Mirroring the pattern set by JPM and Citi yesterday, Bank of America reported revenue and earnings that modestly beat expectations, with Q3 revenue of $21.8BN and $22.1BN on an adjusted, FTE basis, just above the $21.9BN consensus estimate, generating net income of $5.6 billion (up 13% Y/Y), and EPS of $0.48, above the $0.46 estimate, and higher than the $0.41 reported Y/Y, even as sales and trading revenues slumped, and FICC revenue tumbled by 19%.
Net interest income increased 9% for the second consecutive quarter, or $1.0B, to $11.4B. BofA achieved this as its Net Interest Yield (i.e. NIM) rose fractionally from 2.34% in Q2 to 2.36% in Q3, a number just barely higher than the 2.35% expected. As the bank explained,the Net Interest Income increased “reflecting the benefits from higher short-end interest rates, loan growth and one additional interest accrual day, partially offset by higher deposit pricing in GWIM and the full quarter impact from the sale of the non-U.S. consumer credit card business.”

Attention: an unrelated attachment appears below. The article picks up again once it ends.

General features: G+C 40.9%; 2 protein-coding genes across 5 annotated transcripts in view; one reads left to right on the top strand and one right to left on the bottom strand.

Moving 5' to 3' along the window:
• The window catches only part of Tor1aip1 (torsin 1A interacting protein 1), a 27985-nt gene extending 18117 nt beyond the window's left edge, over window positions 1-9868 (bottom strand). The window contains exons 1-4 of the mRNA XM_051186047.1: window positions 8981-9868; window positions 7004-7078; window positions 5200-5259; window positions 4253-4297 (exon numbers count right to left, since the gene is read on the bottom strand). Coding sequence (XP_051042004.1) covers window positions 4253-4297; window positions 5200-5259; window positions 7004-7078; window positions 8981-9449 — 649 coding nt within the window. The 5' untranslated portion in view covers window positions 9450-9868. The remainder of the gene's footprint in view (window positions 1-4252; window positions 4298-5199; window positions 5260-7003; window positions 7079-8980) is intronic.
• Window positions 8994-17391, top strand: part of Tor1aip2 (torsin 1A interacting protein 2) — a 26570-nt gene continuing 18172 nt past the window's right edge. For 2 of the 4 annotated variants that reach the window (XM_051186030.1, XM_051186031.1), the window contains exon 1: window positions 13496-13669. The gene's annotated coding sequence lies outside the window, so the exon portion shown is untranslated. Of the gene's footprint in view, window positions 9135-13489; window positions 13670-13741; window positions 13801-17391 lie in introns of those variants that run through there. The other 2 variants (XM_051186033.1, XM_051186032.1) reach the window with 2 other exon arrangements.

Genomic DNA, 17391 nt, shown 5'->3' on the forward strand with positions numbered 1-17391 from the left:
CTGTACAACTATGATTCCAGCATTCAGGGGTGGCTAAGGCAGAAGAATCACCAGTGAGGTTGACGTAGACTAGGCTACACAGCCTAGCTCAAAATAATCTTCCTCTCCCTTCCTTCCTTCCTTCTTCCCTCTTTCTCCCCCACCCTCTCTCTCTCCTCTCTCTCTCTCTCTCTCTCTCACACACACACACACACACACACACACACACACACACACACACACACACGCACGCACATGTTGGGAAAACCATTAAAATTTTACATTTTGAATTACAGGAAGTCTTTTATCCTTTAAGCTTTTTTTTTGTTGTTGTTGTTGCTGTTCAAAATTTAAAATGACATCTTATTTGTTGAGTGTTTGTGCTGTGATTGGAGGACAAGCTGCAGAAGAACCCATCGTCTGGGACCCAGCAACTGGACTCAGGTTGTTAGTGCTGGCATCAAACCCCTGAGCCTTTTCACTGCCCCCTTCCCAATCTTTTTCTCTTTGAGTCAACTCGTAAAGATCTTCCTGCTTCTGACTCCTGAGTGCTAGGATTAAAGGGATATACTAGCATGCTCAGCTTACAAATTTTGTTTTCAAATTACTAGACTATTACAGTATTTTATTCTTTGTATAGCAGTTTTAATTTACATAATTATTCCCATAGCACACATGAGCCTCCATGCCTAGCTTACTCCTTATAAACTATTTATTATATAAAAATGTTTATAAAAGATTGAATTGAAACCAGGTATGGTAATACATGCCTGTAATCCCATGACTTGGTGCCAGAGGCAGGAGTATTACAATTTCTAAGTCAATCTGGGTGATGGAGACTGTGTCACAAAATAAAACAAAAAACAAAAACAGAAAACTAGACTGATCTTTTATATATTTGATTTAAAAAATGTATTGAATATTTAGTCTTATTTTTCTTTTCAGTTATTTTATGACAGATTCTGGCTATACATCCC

BofA also gave the following interest rate sensitivity as of Sept 30: “+100bps parallel shift in interest rate yield curve is estimated to benefit NII by $3.2B over the next 12 months, driven primarily by sensitivity to short-end interest rates.”
With everyone looking at trends in loan quality, BofA revealed that just like JPM and Citi, its provision for credit losses jumped 15% to $834 million from $726 million in the previous quarter, with net charge-offs of $900 million effectively unchanged from Q2 17. That said, this number was modestly better than the $915 million expected. The bank explained that that “Provision expense of $0.8B increased $0.1B from 2Q17, due primarily to credit card portfolio seasoning and loan growth, partially offset by improvements in consumer real estate and reductions in energy exposures.” In other words, the same …read more